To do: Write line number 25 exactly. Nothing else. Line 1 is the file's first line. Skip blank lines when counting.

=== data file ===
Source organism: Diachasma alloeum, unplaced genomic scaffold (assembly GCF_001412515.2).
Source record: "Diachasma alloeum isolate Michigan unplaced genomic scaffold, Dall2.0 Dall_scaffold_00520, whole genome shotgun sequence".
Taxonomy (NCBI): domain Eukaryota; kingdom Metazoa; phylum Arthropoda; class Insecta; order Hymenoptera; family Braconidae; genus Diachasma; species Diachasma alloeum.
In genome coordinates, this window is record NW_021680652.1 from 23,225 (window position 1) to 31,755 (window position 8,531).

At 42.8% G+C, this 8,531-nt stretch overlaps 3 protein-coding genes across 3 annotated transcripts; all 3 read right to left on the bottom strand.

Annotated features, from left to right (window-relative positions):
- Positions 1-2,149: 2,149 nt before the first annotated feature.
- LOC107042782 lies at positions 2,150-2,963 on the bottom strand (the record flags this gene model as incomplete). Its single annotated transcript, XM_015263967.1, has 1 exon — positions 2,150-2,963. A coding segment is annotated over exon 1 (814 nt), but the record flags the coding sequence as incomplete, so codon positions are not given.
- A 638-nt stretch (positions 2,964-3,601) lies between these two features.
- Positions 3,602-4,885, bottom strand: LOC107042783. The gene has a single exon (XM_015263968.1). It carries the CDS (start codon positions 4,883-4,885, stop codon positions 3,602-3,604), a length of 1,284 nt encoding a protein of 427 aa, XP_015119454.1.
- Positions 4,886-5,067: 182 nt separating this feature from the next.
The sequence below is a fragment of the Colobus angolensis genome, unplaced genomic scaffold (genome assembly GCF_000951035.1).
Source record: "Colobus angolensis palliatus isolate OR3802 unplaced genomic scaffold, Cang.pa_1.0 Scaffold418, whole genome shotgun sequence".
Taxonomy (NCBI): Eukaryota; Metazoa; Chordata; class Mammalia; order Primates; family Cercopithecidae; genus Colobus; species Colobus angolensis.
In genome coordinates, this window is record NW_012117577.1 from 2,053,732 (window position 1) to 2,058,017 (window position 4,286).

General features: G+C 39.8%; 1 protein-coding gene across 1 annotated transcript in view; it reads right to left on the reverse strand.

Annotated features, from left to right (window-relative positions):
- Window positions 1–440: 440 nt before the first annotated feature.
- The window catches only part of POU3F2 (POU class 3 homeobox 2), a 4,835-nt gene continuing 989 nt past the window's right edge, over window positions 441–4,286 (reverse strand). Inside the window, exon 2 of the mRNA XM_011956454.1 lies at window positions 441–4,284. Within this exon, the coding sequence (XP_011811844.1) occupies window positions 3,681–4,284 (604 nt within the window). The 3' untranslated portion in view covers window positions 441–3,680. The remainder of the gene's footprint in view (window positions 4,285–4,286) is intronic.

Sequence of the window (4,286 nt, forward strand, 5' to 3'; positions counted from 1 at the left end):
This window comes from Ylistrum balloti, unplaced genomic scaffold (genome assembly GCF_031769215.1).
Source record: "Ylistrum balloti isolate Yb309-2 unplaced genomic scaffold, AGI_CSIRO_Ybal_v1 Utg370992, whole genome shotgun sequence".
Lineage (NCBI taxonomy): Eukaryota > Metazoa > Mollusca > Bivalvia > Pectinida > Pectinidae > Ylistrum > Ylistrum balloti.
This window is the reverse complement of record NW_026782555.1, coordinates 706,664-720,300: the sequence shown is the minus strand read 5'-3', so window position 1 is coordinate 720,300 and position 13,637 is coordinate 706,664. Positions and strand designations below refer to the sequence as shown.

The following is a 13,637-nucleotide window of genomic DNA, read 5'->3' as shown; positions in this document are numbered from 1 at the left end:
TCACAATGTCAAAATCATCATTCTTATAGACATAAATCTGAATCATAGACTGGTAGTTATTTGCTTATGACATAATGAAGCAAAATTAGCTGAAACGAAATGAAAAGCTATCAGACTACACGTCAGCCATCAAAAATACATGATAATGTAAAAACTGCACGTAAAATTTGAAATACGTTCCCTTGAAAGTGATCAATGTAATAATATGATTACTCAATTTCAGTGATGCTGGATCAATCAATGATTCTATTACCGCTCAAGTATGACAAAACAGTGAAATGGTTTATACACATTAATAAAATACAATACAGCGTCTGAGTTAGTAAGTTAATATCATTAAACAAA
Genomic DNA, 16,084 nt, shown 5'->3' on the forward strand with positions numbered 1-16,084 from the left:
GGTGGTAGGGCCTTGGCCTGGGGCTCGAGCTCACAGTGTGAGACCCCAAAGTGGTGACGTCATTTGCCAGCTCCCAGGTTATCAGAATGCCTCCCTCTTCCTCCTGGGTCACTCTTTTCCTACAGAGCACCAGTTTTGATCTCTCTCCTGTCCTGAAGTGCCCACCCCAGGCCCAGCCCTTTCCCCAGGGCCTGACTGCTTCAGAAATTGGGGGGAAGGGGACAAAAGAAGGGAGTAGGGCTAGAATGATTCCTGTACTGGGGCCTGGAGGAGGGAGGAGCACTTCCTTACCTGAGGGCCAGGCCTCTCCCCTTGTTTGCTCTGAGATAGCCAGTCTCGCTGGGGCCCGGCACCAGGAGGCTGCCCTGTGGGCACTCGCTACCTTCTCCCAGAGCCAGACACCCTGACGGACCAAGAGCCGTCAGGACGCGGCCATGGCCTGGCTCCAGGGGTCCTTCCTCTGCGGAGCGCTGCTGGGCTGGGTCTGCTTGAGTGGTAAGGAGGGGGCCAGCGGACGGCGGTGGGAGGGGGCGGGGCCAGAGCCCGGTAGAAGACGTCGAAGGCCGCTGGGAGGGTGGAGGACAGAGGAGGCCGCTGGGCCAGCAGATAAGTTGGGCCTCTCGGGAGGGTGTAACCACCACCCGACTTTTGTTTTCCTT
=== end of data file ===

The following is a 13,637-nucleotide window of genomic DNA, read 5'->3' as shown; positions in this document are numbered from 1 at the left end: